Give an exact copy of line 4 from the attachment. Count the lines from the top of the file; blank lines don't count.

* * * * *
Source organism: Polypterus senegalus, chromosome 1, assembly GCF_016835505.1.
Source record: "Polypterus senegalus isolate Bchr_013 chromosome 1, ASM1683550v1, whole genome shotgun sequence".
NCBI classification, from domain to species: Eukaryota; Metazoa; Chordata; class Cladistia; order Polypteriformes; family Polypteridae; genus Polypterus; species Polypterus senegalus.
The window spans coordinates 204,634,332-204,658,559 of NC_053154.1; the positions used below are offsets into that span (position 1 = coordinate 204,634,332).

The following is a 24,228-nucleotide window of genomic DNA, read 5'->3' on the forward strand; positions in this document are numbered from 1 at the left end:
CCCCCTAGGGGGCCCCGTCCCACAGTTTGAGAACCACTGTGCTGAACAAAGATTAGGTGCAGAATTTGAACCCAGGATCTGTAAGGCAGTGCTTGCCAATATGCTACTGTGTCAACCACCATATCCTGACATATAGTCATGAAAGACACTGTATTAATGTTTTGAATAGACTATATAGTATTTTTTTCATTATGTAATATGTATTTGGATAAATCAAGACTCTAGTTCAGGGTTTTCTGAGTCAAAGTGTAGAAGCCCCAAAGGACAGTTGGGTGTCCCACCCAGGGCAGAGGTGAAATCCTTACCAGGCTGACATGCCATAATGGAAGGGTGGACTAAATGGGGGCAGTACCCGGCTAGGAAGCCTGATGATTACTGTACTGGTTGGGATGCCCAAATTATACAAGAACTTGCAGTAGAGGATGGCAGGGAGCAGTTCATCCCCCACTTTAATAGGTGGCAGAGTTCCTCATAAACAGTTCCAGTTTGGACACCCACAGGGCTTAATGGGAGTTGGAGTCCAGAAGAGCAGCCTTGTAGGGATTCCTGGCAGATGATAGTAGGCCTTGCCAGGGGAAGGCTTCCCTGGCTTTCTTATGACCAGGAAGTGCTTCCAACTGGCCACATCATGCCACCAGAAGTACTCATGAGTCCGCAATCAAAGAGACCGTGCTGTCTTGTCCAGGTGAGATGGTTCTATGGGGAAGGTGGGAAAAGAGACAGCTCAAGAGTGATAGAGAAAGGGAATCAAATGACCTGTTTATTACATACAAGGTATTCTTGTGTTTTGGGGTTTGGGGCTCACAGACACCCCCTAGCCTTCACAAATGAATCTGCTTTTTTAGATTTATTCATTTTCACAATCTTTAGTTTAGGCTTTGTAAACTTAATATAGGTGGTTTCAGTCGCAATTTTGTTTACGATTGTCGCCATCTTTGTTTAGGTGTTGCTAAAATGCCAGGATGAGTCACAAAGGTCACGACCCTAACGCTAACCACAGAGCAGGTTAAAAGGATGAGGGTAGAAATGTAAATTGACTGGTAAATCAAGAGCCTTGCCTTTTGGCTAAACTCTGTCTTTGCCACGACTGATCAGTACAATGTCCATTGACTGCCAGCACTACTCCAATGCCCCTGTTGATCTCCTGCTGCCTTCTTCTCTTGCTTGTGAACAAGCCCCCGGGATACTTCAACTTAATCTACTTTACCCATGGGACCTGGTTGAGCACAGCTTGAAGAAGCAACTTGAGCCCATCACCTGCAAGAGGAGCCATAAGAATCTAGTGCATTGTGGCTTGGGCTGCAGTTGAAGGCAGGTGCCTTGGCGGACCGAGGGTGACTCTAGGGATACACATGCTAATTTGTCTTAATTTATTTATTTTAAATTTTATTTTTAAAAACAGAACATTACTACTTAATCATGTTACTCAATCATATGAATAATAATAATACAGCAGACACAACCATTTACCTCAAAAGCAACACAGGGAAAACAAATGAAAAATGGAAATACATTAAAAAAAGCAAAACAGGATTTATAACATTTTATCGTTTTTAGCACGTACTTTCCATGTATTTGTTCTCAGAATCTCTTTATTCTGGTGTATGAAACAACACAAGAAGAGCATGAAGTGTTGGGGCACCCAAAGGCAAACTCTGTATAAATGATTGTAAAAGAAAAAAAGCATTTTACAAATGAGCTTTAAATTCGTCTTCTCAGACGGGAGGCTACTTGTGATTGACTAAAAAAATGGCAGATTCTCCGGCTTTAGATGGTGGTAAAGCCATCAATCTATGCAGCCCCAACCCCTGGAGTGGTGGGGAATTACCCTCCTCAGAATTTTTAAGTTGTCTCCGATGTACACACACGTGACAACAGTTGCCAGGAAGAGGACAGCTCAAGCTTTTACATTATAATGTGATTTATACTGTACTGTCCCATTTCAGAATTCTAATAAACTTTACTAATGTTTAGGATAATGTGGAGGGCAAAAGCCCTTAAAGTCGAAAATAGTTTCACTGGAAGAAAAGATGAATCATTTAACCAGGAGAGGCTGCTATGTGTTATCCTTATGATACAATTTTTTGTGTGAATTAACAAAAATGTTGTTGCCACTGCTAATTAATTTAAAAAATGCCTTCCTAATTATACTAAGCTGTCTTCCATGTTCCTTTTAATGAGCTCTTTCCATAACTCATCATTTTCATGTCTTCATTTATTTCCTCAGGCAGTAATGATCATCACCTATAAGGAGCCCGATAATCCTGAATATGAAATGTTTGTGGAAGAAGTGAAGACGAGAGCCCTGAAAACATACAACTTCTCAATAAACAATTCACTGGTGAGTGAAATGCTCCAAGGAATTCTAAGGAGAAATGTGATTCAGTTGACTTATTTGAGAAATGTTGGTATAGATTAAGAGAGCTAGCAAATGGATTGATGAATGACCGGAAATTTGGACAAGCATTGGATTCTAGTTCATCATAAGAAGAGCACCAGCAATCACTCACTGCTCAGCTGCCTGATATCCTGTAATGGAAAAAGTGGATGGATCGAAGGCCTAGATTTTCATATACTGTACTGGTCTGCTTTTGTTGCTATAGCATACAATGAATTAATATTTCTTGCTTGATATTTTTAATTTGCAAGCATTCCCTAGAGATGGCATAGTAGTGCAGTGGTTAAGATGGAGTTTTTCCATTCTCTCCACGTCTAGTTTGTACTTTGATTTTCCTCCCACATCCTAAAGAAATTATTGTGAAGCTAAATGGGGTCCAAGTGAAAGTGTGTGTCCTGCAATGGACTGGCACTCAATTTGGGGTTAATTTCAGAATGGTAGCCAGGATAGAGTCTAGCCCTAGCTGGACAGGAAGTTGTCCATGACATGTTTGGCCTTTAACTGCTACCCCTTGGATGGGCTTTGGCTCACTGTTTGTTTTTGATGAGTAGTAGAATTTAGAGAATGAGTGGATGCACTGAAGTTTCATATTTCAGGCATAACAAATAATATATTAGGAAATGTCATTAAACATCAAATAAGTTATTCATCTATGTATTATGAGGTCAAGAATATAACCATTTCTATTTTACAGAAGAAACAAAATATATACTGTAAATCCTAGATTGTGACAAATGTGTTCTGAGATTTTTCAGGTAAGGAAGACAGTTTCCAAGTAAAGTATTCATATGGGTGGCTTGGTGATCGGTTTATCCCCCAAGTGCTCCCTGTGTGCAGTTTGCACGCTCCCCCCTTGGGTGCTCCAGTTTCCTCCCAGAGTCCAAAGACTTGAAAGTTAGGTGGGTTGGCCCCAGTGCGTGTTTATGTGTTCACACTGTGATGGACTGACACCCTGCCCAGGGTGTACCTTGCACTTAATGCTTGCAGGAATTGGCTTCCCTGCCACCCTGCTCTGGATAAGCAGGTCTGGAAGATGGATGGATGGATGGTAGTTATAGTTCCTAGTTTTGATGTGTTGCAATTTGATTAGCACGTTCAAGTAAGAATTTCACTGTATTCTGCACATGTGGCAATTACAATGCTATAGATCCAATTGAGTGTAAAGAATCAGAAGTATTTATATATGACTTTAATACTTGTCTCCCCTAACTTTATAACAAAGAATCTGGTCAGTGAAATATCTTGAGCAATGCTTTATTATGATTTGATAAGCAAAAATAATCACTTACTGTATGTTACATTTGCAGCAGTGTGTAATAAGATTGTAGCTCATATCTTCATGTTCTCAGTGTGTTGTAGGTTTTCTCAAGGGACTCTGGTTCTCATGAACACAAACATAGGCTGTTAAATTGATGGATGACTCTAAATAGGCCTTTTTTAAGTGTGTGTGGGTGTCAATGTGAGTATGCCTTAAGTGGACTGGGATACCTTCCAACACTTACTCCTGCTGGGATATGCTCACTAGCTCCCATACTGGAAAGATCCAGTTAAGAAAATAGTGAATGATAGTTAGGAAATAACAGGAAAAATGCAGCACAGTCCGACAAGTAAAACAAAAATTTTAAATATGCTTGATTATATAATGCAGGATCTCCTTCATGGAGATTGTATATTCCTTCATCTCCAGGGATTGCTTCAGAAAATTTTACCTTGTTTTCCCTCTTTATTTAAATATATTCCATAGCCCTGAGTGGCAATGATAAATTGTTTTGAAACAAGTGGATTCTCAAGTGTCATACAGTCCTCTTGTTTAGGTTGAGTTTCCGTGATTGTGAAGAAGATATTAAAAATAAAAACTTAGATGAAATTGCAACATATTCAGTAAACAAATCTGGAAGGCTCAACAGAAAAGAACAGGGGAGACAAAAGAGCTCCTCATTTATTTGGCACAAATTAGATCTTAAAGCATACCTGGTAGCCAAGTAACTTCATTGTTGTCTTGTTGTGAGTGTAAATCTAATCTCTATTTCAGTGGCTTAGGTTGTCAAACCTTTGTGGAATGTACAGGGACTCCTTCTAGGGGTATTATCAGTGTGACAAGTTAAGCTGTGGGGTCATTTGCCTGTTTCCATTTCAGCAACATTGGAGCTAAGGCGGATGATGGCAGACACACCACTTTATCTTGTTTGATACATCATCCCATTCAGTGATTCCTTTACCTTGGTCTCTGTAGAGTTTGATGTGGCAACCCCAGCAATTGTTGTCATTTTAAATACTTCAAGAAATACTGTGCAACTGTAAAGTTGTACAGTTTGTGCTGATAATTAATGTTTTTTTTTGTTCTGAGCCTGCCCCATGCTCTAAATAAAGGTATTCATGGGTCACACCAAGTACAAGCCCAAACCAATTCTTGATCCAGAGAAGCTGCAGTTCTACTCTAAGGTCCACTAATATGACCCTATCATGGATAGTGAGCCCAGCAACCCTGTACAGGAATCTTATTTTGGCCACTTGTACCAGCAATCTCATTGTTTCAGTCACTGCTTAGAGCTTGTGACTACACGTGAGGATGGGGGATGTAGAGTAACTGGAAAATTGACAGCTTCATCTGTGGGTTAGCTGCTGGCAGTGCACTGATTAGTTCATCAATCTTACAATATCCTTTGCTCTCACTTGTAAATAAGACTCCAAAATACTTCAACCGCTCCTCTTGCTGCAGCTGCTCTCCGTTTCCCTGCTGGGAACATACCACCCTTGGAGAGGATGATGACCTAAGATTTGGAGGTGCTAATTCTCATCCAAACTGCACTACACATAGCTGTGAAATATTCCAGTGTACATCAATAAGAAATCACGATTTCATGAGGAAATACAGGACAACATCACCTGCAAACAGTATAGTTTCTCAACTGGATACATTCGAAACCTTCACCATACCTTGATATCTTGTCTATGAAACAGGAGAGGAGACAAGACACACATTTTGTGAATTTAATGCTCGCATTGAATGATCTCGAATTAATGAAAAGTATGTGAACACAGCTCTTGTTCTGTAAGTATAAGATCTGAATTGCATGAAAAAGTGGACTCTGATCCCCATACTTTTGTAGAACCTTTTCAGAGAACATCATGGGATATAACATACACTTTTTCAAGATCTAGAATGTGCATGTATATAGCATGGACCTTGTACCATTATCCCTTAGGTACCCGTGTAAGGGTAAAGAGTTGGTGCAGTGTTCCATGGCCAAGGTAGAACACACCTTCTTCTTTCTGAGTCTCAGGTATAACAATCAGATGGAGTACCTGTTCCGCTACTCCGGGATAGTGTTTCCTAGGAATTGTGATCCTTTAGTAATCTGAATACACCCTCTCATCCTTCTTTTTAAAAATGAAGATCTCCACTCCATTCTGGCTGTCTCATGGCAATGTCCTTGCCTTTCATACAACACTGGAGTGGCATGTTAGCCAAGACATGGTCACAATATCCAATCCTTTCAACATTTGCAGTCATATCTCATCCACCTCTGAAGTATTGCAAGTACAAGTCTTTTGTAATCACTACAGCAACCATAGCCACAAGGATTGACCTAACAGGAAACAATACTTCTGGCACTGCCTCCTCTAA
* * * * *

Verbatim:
The window spans coordinates 204,634,332-204,658,559 of NC_053154.1; the positions used below are offsets into that span (position 1 = coordinate 204,634,332).